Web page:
The energy industry regulator Ofgem announced in a press release on the 6 October 2008 that its seven-month inquiry into Britain's energy supply markets had found no evidence of a cartel.
However, Ofgem's probe did find that some consumers were missing out on the full benefits of competition. As a result Ofgem announced that they would be giving the industry notice to end practices that were failing some customers and notice to deliver the full benefits of competition to the entire market. Ofgem warned that if companies failed to deliver they could be referred to the Competition Commission.
The Ofgem investigation started in February 2008 after a price hike by the "big six" energy suppliers and was conducted using Ofgem's formal information gathering powers under the Enterprise Act 2002. The investigation covered:
- the customer's perspective and experience of the market including access to information and barriers to switching supplier;
- suppliers' market shares, switching rates for different groups of customers (such as online, dual fuel, single fuel and pre-payment);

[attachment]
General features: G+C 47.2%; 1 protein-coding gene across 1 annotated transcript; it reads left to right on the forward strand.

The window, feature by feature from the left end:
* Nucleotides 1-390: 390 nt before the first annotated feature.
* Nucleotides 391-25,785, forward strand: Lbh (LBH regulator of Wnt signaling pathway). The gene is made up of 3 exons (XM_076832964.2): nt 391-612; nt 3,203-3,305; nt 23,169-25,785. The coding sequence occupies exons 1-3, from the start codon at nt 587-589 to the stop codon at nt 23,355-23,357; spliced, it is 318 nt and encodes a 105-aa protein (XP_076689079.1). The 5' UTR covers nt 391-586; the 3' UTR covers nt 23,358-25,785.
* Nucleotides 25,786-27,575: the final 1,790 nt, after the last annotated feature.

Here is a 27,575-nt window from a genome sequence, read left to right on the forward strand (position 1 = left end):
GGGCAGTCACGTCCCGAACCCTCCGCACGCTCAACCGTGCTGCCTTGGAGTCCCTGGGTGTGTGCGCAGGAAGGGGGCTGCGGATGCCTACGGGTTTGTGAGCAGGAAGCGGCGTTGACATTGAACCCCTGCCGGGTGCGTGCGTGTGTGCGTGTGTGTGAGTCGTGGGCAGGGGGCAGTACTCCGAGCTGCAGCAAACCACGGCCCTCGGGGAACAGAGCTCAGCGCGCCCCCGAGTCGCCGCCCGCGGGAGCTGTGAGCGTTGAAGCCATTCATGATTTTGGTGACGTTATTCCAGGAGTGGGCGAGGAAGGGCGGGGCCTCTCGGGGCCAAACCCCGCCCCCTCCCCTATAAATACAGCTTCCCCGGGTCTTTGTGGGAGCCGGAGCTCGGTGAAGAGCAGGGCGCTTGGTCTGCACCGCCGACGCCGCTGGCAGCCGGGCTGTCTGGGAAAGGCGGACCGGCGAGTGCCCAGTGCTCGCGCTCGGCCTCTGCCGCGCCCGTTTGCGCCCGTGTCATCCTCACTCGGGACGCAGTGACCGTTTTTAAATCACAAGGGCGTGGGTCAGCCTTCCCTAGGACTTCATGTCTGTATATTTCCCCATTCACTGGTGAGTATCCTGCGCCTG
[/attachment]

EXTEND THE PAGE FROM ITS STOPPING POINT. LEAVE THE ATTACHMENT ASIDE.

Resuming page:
- the competitiveness of suppliers' pricing in the different market segments and customer movement between payment types as well as suppliers;
- the relationship between retail and wholesale energy prices; and
- the economics of new entry and the experience of companies trying to enter the energy market.
The proposals that Ofgem have announced following the investigation are measures to ban unfair price differences, the introduction of tougher rules on doorstep selling, more transparency in financial reporting and new requirements on suppliers to provide information to help consumers to get the best deal. Ofgem also wants to encourage new entrants into the markets by reducing barriers to entry.
Ofgem has published a consultation on these proposals, responses to which must be received by 1 December 2008.